Seven Swords banner ad

Review: Bloodshot: Rising Spirit #2

Bloodshot Rising Spirit #2

Bloodshot’s definitive origin story races forward! 

Bloodshot’s handlers have a problem: Their valuable asset isn’t quite the blank slate they’d hoped for and keeps rejecting the false memories they attempt to implant into his mind. Can Project Rising Spirit recoup their losses and produce the perfect supersoldier at last – or is their new prototype at risk of being shelved permanently?

I’ll lay my cards right down on the table – I am not fond of the concept of Bloodshot: Rising Spirit. This series is an origin story for Bloodshot that isn’t really needed if you’ve read any of the previous Bloodshot series published in the last few years (Bloodshot, Bloodshot: Reborn, Bloodshot USA and Bloodshot Salvation) because you already know how the story will end.

I understand why Valiant feel the need to revisit the character’s origin with a movie scheduled to hit theaters sometime in 2020, just as I understand that I may not be the target audience for this story as I already have some familiarity with the character.

The story aims to delve deeper into Bloodshot’s past, his creation and his training, but unlike another character with a mysterious past, we’ve already seen glimpses of what led to Bloodshot’s creation. We hadn’t seen any of the build up to what happened to Logan during his time at Weapon X, so the Barry Windsor Smith story was exciting, fresh and gave readers a new level of understanding for the character. Conversely, after two issues, Bloodshot: Rising Spirit is none of those things.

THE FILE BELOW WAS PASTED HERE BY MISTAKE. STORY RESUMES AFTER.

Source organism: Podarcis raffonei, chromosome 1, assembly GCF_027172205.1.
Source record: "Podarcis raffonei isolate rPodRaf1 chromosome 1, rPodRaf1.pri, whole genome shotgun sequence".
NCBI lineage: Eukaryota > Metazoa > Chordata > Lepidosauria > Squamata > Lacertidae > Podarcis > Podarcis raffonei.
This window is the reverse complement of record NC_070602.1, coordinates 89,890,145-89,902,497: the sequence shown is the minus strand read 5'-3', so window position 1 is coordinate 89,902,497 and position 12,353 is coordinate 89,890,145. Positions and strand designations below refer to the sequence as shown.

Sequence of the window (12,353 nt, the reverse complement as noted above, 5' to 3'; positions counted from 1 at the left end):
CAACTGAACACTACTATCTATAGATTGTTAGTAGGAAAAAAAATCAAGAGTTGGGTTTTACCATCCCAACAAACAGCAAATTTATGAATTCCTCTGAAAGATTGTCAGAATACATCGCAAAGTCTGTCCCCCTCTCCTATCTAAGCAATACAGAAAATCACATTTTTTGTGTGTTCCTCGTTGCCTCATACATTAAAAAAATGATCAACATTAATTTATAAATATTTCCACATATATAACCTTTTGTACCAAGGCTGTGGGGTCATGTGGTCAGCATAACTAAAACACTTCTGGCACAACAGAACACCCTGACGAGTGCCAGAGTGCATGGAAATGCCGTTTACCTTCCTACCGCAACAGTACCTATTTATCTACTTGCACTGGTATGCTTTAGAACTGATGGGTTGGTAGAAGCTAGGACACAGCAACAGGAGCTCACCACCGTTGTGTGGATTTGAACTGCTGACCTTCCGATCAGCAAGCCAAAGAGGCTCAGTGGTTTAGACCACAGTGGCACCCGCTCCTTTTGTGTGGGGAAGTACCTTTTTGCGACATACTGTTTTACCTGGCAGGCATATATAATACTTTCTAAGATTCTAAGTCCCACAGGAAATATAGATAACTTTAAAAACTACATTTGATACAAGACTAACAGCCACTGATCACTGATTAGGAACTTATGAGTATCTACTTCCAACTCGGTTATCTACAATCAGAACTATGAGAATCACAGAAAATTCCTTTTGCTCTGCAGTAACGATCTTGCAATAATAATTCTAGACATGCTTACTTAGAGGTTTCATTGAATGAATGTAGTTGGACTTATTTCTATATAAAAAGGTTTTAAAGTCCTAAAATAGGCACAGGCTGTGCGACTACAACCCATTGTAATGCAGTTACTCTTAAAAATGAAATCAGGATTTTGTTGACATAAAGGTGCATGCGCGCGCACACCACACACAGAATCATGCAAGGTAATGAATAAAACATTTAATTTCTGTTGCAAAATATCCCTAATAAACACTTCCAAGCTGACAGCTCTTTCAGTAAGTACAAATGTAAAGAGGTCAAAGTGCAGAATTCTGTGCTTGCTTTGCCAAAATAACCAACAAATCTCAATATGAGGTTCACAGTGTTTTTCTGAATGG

Kevin Grevioux seems to lose himself in the false memory implants that the story is shoving on Bloodshot, which has the effect  of leaving the reader doubting just what is, and what is not, real. Although this could be, and quite likely is, an intentional choice to further immerse the reader in Bloodshot’s journey, it left me waiting for the end of the comic.

Artistically, the comic is solid. Which is something that I was somewhat pleasantly surprised about after realising the art was handled by three different artists (all of whom are very talented); one was a touch worried that there may have been too many cooks in the kitchen, but in this case there seems to be just the right amount to produce a really good meal.

There are better Bloodshot stories out there. If you’re looking for an idea of where the character was before he breaks free from his masters, start with the 2012 Bloodshot. If you want to read a fantastic character breakdown and exploration of what it means to be human, superhuman and the bonds of responsibility that comes with that then start at Bloodshot: Reborn. Jeff Lemire’s run through to the end of Bloodshot: Salvation is a modern classic, and is arguably some of the writer’s best work. But if you do want to check this series out, rest assured that it isn’t a bad comic; it’s just not as good as what came before. At this point there’s very little here for existing fans, whereas new readers will have a wealth of things to discover with the character – and if Bloodshot: Rising Spirit is their gateway to Bloodshot and Valiant in general, then that’s no bad thing.

Story: Kevin Grevioux
Art – Breakdowns: Ken Lashley Finishes: Ryan Winn and Oliver Borges
Colours: Diego Rodriguez Letters: Simon Bowland
Story: 6.8 Art: 8.4 Overall: 7.5 Recommendation: Read

Valiant provided Graphic Policy with a FREE copy for review

Fish Kill side ad